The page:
Safe at Home
Protect your property and loved ones with security systems that work
This area is home to some of the most stunning private residences in the country; there is considerable wealth here—and it shows. But just how secure are our most affluent neighborhoods? How guarded are the houses that sit beyond the tallest gates? And how safe are the families who live in them? Paul Viollis is CEO of Risk Control Strategies, Inc., a national consulting firm that offers a wide range of security and investigation services. We recently asked him to share his expertise with us.
Q: Since most high-end homes are equipped with standard alarm systems and cameras, is security really an issue?
A. I wish I could say no, but unfortunately, it is. I grew up in a small town on Long Island where nobody locked their doors. Sadly, times have changed. And when the economy is down, crime goes up ... and this includes burglaries and home invasions, even in affluent communities.
Q. What are the top five crimes
A. Burglary is number one. Next is home invasion, which is usually violent. Third is internal theft—including identity theft—by staff, service persons or guests. Number four is extortion, which involves a threat, such as disclosing an indiscretion, for money. Last is vandalism—including hate crimes.
Q. What makes affluent homeowners especially vulnerable to these crimes?
A. We have high-profile clients whose wealth is well documented, so obviously these people have increased levels of risk. Also at risk are homeowners who have had a liquidity event reported in the media, or who have been the subject of any negative publicity.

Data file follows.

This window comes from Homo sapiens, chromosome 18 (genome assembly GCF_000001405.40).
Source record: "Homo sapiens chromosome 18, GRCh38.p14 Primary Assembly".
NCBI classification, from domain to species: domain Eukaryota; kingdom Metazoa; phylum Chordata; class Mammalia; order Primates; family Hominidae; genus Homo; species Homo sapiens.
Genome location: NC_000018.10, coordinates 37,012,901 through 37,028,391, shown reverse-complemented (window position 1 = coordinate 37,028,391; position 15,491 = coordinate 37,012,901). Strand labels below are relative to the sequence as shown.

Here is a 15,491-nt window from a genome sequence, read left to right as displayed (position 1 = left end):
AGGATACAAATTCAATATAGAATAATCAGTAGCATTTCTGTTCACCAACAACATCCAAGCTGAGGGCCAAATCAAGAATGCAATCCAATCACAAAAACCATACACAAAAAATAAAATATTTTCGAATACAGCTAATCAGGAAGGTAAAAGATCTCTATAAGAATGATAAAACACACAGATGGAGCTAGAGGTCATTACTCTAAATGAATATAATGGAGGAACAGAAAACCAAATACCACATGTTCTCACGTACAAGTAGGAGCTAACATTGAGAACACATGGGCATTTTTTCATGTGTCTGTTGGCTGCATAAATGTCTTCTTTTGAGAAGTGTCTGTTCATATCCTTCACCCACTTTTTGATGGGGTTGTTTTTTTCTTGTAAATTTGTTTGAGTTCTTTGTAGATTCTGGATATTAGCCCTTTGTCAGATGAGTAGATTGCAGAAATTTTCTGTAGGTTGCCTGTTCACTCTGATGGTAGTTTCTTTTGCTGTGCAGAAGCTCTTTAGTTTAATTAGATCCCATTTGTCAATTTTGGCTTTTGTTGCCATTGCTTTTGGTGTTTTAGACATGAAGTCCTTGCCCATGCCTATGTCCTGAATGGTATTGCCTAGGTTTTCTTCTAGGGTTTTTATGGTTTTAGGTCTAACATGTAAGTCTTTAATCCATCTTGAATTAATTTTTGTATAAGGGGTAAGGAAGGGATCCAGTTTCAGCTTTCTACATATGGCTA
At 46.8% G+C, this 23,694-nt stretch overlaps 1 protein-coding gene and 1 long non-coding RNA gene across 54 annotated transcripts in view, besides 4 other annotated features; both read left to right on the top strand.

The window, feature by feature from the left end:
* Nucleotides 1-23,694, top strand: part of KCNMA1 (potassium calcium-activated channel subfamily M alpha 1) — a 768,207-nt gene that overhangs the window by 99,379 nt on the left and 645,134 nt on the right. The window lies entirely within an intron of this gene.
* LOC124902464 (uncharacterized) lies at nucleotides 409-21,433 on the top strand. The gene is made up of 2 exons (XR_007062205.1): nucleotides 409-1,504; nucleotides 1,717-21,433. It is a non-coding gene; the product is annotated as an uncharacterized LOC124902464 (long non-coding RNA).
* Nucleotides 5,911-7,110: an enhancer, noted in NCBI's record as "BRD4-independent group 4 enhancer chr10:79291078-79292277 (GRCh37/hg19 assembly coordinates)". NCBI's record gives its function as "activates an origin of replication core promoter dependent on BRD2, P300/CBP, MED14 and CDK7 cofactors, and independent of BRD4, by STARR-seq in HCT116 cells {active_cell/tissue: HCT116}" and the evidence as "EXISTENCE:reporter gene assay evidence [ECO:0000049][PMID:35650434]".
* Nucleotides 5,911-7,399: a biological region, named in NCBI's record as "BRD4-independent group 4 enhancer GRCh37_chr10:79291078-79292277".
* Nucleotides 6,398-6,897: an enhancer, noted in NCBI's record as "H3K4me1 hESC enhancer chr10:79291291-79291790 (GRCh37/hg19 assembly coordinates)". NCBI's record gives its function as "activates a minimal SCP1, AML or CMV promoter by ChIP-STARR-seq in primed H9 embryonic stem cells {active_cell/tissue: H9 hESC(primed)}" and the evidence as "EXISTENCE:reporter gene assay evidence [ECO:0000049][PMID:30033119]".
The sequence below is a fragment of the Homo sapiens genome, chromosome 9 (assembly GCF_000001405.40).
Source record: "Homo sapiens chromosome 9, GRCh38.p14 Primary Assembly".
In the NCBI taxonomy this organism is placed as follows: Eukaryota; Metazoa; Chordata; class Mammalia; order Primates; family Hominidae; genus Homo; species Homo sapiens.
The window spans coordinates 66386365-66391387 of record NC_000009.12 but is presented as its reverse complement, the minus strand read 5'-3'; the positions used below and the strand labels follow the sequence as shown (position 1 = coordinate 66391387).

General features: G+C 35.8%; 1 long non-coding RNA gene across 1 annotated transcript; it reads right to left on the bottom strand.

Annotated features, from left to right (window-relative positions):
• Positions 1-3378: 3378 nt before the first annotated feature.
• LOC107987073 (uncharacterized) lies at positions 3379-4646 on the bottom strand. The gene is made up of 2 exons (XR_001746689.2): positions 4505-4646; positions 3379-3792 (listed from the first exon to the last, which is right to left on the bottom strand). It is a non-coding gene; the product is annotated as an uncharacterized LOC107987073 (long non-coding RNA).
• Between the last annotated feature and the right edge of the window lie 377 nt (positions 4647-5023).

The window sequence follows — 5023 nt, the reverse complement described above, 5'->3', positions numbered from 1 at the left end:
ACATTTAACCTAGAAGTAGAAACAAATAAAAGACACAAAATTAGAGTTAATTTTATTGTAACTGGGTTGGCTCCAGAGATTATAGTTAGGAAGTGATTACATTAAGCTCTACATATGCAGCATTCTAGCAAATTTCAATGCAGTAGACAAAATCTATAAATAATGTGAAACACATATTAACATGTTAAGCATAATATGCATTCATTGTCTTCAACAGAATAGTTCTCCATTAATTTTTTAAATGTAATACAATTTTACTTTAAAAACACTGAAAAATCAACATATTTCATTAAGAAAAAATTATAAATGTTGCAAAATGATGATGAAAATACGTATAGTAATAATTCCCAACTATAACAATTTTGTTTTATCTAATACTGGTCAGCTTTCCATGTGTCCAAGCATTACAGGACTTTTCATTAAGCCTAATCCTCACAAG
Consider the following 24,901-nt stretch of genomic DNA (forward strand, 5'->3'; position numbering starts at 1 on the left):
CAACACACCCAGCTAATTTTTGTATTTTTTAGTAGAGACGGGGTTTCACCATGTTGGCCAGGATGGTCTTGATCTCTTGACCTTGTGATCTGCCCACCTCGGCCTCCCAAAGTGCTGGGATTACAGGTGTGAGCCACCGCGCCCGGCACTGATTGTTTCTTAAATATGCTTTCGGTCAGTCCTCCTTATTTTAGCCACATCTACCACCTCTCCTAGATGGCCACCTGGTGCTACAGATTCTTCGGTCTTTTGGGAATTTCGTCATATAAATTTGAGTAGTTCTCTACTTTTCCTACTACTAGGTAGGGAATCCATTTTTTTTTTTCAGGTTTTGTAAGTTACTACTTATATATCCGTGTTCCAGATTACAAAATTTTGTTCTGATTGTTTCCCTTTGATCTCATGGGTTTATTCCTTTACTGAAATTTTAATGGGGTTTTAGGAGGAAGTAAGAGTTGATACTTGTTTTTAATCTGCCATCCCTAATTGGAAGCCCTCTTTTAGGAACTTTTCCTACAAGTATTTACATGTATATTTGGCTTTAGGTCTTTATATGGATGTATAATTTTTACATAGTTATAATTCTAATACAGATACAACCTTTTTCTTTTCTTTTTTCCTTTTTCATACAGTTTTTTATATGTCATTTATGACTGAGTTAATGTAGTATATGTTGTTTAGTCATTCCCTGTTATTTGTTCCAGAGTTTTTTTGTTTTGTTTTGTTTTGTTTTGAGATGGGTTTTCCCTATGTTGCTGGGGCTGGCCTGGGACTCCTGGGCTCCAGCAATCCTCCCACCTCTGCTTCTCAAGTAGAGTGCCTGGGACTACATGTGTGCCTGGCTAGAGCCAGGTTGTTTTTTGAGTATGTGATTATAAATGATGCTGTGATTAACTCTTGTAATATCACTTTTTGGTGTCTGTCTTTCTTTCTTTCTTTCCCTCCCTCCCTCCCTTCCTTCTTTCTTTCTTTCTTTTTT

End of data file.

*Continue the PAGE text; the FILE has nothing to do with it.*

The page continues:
Q. Who are your clients?
A. Their net worth ranges from under $1 million to north of $1 billion—with most in the $100 million range. Most are married with children and live in homes ranging from 7,000 to 62,000 square feet, with an average value of $5 million. It is these homeowners who attract the most educated and well-equipped intruders.
Q. What services do you offer?
A.We offer the most advanced residential security equipment, as well as decades of experience in law enforcement. We tailor our security systems to individual clients, based on a comprehensive “threat analysis.” One of most the important questions we ask is: What does the world know about you?
Q. What kind of features are
A. Many clients ask for a “safe room,” but don’t understand how they work. For example, it takes 20 seconds from break-in to face-to-face encounter, so can a family get to the room in time? Does a $200,000-plus room make sense? Instead I recommend a system that’s activated the moment an intruder sets foot on your property—at half the cost.
Q. Can you share some security tips?
A. Install security systems during construction whenever possible. Be careful what you say around house staff. Guard your guest list when entertaining and hire security. Shake the belief that “it can’t happen to me.” Trust me on this: Nothing ever takes away the feeling you get when an intruder destroys the sanctity of your home.
illustration by kristina swarner